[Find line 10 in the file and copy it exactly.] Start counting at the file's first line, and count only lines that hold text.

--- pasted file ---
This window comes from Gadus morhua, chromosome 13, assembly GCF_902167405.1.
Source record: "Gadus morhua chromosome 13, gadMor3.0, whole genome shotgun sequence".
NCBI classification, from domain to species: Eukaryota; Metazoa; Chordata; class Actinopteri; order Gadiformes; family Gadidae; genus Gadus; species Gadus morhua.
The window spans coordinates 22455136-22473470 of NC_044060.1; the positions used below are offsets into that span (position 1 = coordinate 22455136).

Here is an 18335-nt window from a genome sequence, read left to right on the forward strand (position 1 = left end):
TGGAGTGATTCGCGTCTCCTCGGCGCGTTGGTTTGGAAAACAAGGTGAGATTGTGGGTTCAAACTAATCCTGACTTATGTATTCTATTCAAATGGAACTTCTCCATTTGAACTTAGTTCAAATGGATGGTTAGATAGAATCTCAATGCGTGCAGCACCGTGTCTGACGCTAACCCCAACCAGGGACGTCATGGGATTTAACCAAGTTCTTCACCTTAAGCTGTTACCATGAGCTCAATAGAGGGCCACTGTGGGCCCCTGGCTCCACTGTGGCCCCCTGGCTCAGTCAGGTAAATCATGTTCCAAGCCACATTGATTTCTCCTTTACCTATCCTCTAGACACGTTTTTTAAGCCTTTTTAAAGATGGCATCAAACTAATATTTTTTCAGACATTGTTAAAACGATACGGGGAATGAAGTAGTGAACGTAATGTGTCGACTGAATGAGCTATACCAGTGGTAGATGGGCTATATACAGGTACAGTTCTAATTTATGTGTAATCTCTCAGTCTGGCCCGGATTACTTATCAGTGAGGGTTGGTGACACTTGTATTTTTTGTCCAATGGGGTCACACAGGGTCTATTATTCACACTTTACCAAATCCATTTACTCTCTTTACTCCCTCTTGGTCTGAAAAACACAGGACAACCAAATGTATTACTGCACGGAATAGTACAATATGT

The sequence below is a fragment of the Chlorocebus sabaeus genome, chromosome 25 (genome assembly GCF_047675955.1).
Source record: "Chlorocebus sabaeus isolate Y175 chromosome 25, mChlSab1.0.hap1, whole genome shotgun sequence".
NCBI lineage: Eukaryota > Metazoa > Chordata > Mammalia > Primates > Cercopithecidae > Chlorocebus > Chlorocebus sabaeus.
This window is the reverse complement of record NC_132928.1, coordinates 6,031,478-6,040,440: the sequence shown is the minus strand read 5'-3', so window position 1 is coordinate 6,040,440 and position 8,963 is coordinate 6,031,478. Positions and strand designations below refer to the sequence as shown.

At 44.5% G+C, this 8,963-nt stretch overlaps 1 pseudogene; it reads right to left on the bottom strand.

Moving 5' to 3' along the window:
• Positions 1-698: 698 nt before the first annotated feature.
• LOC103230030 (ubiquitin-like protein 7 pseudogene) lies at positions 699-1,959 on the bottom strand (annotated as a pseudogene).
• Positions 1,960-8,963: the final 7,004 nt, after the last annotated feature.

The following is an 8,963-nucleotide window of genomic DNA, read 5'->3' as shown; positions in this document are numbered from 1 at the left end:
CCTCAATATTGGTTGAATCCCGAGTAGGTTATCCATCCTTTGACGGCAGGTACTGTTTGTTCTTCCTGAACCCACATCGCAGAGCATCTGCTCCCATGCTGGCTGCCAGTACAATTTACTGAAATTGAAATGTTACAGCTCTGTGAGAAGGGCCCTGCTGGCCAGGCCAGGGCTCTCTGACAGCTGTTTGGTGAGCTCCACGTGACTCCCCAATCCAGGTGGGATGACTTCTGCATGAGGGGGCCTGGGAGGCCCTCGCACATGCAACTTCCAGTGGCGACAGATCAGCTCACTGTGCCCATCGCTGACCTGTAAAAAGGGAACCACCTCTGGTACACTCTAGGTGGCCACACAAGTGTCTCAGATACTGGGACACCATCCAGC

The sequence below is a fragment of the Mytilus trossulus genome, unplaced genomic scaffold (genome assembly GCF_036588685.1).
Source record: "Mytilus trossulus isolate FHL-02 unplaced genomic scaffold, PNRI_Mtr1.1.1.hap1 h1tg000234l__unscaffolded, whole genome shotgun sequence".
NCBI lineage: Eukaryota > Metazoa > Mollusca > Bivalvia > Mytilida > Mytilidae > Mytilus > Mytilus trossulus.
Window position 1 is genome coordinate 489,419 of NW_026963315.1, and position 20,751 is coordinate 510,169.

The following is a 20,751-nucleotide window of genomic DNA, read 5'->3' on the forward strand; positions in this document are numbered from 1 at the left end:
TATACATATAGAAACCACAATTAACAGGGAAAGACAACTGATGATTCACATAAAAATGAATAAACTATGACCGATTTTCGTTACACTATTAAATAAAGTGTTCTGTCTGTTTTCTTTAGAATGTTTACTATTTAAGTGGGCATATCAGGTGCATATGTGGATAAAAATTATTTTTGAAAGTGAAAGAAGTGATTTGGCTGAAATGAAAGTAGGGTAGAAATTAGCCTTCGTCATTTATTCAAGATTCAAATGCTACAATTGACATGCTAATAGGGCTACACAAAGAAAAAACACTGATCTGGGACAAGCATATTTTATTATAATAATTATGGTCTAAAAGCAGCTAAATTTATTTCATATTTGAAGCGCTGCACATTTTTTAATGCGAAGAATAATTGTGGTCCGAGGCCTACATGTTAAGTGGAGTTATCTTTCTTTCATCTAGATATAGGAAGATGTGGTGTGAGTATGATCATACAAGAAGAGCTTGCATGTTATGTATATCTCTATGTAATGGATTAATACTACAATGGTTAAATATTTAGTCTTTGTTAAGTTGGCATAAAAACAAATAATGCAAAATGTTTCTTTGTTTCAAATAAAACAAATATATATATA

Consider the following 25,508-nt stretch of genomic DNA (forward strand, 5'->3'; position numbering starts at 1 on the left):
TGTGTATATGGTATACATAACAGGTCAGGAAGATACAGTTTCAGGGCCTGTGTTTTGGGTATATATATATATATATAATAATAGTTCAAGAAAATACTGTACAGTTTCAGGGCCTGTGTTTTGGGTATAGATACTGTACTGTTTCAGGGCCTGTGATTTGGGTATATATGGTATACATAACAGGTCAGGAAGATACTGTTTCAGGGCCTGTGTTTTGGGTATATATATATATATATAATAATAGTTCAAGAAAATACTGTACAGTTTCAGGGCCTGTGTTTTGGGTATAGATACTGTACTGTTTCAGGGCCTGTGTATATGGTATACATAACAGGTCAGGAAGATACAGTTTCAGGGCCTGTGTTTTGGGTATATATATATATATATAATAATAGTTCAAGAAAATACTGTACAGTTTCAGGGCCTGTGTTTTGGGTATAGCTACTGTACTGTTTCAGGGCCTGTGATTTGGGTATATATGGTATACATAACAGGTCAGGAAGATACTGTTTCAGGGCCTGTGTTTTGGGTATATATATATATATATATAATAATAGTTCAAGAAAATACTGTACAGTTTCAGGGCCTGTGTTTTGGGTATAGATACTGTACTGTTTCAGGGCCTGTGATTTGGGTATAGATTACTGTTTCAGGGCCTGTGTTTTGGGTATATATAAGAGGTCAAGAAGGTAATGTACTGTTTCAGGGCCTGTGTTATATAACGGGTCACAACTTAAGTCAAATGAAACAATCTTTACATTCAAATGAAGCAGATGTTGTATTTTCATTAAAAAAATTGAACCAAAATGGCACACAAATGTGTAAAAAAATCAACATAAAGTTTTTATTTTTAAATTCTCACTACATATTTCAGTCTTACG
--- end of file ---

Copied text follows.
This window is the reverse complement of record NC_132928.1, coordinates 6,031,478-6,040,440: the sequence shown is the minus strand read 5'-3', so window position 1 is coordinate 6,040,440 and position 8,963 is coordinate 6,031,478. Positions and strand designations below refer to the sequence as shown.